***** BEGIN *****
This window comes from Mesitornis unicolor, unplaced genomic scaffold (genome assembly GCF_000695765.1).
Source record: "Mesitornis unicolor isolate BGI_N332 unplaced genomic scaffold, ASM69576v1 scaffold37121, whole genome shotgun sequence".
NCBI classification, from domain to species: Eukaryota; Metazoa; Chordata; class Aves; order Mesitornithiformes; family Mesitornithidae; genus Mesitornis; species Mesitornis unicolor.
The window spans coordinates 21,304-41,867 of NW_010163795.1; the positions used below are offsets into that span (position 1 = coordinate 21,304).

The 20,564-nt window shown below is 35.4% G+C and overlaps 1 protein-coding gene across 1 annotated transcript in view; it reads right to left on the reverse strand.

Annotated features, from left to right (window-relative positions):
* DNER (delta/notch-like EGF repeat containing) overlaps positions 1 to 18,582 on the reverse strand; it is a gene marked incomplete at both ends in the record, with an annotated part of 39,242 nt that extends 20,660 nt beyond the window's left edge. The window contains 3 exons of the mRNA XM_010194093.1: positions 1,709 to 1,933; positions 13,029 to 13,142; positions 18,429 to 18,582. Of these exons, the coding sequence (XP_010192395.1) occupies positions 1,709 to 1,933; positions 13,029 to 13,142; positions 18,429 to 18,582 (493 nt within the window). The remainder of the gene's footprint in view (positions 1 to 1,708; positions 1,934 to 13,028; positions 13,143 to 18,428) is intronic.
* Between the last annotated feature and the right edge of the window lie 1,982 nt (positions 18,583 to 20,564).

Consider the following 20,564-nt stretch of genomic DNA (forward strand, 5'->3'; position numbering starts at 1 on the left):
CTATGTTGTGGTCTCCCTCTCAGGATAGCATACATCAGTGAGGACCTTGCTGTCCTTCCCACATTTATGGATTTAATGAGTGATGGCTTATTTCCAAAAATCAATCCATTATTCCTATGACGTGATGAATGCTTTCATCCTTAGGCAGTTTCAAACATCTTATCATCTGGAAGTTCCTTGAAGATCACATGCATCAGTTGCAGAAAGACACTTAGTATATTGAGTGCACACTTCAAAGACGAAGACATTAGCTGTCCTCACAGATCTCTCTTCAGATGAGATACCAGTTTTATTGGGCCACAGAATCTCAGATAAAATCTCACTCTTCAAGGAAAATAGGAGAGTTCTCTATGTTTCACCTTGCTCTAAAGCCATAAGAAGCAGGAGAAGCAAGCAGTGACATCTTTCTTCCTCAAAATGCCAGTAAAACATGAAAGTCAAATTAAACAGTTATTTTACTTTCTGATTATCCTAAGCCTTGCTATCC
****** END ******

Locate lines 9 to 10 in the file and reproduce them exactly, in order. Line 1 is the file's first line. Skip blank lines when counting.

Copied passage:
Consider the following 20,564-nt stretch of genomic DNA (forward strand, 5'->3'; position numbering starts at 1 on the left):
CTATGTTGTGGTCTCCCTCTCAGGATAGCATACATCAGTGAGGACCTTGCTGTCCTTCCCACATTTATGGATTTAATGAGTGATGGCTTATTTCCAAAAATCAATCCATTATTCCTATGACGTGATGAATGCTTTCATCCTTAGGCAGTTTCAAACATCTTATCATCTGGAAGTTCCTTGAAGATCACATGCATCAGTTGCAGAAAGACACTTAGTATATTGAGTGCACACTTCAAAGACGAAGACATTAGCTGTCCTCACAGATCTCTCTTCAGATGAGATACCAGTTTTATTGGGCCACAGAATCTCAGATAAAATCTCACTCTTCAAGGAAAATAGGAGAGTTCTCTATGTTTCACCTTGCTCTAAAGCCATAAGAAGCAGGAGAAGCAAGCAGTGACATCTTTCTTCCTCAAAATGCCAGTAAAACATGAAAGTCAAATTAAACAGTTATTTTACTTTCTGATTATCCTAAGCCTTGCTATCC